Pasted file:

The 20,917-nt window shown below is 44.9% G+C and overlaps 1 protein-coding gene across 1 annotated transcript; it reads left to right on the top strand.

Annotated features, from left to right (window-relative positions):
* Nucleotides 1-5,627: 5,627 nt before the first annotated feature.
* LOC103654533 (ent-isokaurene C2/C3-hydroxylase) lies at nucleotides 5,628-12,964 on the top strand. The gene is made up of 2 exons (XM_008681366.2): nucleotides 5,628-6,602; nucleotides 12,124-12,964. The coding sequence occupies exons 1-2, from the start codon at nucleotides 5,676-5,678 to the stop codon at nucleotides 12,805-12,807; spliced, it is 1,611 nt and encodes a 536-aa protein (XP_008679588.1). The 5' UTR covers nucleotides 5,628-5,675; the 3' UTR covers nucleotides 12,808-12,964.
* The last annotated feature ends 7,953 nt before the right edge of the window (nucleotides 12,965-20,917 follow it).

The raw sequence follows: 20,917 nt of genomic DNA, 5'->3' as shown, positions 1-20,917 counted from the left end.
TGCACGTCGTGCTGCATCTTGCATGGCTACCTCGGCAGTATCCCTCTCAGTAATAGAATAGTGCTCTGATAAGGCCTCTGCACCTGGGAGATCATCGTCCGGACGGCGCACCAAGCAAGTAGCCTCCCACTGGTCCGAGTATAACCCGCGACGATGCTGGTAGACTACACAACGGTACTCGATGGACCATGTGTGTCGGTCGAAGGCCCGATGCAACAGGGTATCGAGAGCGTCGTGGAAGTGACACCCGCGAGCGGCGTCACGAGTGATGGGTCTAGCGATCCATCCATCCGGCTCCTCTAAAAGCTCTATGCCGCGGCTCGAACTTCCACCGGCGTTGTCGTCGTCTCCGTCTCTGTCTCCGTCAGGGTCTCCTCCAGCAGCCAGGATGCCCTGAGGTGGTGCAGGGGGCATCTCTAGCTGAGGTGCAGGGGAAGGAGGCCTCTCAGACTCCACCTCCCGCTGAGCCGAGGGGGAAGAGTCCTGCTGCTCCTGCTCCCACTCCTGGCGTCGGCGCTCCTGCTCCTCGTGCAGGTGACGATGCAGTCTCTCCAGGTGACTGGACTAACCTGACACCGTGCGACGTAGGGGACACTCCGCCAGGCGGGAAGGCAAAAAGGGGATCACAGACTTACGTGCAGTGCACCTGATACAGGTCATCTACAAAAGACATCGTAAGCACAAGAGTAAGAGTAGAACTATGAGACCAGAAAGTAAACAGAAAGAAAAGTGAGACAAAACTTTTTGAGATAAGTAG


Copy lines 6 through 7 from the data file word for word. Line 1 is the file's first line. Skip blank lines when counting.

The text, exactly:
The raw sequence follows: 20,917 nt of genomic DNA, 5'->3' as shown, positions 1-20,917 counted from the left end.
TGCACGTCGTGCTGCATCTTGCATGGCTACCTCGGCAGTATCCCTCTCAGTAATAGAATAGTGCTCTGATAAGGCCTCTGCACCTGGGAGATCATCGTCCGGACGGCGCACCAAGCAAGTAGCCTCCCACTGGTCCGAGTATAACCCGCGACGATGCTGGTAGACTACACAACGGTACTCGATGGACCATGTGTGTCGGTCGAAGGCCCGATGCAACAGGGTATCGAGAGCGTCGTGGAAGTGACACCCGCGAGCGGCGTCACGAGTGATGGGTCTAGCGATCCATCCATCCGGCTCCTCTAAAAGCTCTATGCCGCGGCTCGAACTTCCACCGGCGTTGTCGTCGTCTCCGTCTCTGTCTCCGTCAGGGTCTCCTCCAGCAGCCAGGATGCCCTGAGGTGGTGCAGGGGGCATCTCTAGCTGAGGTGCAGGGGAAGGAGGCCTCTCAGACTCCACCTCCCGCTGAGCCGAGGGGGAAGAGTCCTGCTGCTCCTGCTCCCACTCCTGGCGTCGGCGCTCCTGCTCCTCGTGCAGGTGACGATGCAGTCTCTCCAGGTGACTGGACTAACCTGACACCGTGCGACGTAGGGGACACTCCGCCAGGCGGGAAGGCAAAAAGGGGATCACAGACTTACGTGCAGTGCACCTGATACAGGTCATCTACAAAAGACATCGTAAGCACAAGAGTAAGAGTAGAACTATGAGACCAGAAAGTAAACAGAAAGAAAAGTGAGACAAAACTTTTTGAGATAAGTAG